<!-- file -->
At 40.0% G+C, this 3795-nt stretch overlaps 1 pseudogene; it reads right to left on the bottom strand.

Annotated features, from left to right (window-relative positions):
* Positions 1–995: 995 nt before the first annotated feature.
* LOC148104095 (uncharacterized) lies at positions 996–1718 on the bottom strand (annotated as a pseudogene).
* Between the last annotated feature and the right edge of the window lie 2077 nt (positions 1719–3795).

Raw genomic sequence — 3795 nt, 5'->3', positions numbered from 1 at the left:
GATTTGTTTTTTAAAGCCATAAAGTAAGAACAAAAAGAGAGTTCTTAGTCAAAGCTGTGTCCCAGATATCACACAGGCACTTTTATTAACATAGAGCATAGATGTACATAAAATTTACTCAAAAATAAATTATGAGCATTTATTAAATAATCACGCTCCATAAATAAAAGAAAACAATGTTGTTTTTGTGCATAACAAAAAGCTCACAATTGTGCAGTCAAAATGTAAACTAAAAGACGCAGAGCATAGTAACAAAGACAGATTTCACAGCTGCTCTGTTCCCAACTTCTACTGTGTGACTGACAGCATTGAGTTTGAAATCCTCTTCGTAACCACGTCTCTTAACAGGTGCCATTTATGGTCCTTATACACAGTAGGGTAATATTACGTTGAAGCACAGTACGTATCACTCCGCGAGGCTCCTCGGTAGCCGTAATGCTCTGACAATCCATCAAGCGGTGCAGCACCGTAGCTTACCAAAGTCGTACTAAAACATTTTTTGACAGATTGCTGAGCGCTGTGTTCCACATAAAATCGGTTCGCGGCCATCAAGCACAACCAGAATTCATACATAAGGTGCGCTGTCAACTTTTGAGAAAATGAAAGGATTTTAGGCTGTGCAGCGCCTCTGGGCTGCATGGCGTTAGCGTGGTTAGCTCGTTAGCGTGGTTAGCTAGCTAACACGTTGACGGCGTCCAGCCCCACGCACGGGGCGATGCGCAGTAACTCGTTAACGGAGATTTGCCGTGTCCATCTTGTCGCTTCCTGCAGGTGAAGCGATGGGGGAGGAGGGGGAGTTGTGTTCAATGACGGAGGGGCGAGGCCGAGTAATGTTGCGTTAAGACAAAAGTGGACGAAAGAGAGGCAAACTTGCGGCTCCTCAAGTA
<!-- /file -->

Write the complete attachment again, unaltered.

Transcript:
At 40.0% G+C, this 3795-nt stretch overlaps 1 pseudogene; it reads right to left on the bottom strand.

Annotated features, from left to right (window-relative positions):
* Positions 1–995: 995 nt before the first annotated feature.
* LOC148104095 (uncharacterized) lies at positions 996–1718 on the bottom strand (annotated as a pseudogene).
* Between the last annotated feature and the right edge of the window lie 2077 nt (positions 1719–3795).

Raw genomic sequence — 3795 nt, 5'->3', positions numbered from 1 at the left:
GATTTGTTTTTTAAAGCCATAAAGTAAGAACAAAAAGAGAGTTCTTAGTCAAAGCTGTGTCCCAGATATCACACAGGCACTTTTATTAACATAGAGCATAGATGTACATAAAATTTACTCAAAAATAAATTATGAGCATTTATTAAATAATCACGCTCCATAAATAAAAGAAAACAATGTTGTTTTTGTGCATAACAAAAAGCTCACAATTGTGCAGTCAAAATGTAAACTAAAAGACGCAGAGCATAGTAACAAAGACAGATTTCACAGCTGCTCTGTTCCCAACTTCTACTGTGTGACTGACAGCATTGAGTTTGAAATCCTCTTCGTAACCACGTCTCTTAACAGGTGCCATTTATGGTCCTTATACACAGTAGGGTAATATTACGTTGAAGCACAGTACGTATCACTCCGCGAGGCTCCTCGGTAGCCGTAATGCTCTGACAATCCATCAAGCGGTGCAGCACCGTAGCTTACCAAAGTCGTACTAAAACATTTTTTGACAGATTGCTGAGCGCTGTGTTCCACATAAAATCGGTTCGCGGCCATCAAGCACAACCAGAATTCATACATAAGGTGCGCTGTCAACTTTTGAGAAAATGAAAGGATTTTAGGCTGTGCAGCGCCTCTGGGCTGCATGGCGTTAGCGTGGTTAGCTCGTTAGCGTGGTTAGCTAGCTAACACGTTGACGGCGTCCAGCCCCACGCACGGGGCGATGCGCAGTAACTCGTTAACGGAGATTTGCCGTGTCCATCTTGTCGCTTCCTGCAGGTGAAGCGATGGGGGAGGAGGGGGAGTTGTGTTCAATGACGGAGGGGCGAGGCCGAGTAATGTTGCGTTAAGACAAAAGTGGACGAAAGAGAGGCAAACTTGCGGCTCCTCAAGTA